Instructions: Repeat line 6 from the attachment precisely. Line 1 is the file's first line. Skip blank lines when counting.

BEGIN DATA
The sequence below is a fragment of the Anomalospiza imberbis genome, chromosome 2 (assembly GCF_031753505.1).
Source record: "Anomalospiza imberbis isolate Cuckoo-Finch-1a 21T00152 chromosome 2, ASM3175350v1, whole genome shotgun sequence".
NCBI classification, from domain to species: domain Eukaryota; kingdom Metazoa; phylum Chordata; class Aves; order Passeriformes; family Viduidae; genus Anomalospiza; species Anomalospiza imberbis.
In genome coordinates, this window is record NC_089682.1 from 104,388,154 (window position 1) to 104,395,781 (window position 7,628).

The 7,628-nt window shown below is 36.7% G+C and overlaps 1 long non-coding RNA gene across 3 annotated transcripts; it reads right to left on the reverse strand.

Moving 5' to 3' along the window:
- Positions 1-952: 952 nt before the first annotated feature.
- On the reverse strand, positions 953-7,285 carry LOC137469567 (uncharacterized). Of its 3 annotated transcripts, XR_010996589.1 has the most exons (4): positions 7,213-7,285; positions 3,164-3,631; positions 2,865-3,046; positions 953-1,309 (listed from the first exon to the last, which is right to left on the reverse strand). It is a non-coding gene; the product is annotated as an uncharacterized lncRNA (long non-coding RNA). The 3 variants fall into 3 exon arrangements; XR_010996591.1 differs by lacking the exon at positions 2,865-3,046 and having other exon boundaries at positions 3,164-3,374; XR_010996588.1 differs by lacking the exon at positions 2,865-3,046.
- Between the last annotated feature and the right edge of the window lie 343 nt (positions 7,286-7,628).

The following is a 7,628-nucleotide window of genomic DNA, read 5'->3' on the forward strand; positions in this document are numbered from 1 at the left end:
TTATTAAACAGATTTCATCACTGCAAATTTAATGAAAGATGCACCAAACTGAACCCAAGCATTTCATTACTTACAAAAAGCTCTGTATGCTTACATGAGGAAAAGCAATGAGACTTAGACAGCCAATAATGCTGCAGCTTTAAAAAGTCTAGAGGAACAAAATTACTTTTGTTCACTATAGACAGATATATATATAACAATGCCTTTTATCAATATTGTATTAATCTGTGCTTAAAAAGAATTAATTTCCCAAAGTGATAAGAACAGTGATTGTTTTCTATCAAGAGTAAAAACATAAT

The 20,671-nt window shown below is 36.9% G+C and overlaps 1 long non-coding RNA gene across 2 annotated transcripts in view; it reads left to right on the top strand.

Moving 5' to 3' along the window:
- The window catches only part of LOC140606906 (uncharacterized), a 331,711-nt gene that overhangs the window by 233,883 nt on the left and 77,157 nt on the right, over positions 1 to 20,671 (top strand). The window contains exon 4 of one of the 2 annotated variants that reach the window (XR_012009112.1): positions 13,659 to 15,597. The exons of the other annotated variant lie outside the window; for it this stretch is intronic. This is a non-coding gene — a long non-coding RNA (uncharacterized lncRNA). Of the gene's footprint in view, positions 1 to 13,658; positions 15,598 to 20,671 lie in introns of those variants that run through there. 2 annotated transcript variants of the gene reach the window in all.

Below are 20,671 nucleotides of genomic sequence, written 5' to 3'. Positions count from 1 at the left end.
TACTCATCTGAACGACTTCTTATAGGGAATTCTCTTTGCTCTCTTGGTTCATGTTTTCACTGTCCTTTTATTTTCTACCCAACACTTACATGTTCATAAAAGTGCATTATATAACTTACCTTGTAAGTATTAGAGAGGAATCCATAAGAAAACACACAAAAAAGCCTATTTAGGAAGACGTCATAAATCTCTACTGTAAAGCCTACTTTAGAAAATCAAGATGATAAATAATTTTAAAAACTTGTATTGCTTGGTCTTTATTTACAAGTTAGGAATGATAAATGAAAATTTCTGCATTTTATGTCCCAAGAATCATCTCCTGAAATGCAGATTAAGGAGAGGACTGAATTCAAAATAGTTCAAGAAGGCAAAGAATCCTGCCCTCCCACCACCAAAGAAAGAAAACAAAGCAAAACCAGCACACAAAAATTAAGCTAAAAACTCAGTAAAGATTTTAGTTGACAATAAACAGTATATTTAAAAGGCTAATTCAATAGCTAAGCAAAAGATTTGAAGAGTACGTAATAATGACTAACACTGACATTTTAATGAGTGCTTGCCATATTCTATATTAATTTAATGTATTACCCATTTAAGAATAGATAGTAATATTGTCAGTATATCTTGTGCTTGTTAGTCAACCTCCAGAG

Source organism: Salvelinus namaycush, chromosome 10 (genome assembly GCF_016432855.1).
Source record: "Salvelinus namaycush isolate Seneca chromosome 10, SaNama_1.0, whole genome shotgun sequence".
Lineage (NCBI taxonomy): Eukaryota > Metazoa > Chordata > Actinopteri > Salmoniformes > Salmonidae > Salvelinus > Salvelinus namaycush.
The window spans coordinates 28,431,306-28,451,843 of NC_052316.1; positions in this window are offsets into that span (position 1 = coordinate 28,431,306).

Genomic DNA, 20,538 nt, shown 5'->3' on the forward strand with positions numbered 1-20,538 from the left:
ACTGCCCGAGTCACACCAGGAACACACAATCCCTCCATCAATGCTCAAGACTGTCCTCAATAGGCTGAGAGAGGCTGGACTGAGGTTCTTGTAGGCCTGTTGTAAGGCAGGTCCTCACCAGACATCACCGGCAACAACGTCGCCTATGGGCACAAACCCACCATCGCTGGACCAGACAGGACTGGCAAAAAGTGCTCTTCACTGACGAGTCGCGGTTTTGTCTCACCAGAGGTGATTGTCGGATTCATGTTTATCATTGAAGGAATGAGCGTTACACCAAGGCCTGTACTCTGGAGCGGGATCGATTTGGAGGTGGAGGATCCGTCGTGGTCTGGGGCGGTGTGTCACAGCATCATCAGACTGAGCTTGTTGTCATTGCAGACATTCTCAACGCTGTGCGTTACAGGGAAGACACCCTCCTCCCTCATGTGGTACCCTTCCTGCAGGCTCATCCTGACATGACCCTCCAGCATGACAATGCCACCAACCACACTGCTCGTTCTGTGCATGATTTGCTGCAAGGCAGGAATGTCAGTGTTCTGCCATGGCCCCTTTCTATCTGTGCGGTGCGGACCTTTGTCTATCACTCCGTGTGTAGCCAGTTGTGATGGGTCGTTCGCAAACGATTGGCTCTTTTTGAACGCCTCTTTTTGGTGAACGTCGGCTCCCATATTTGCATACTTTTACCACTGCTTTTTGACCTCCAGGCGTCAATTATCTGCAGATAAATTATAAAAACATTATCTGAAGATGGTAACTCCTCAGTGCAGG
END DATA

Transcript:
Moving 5' to 3' along the window: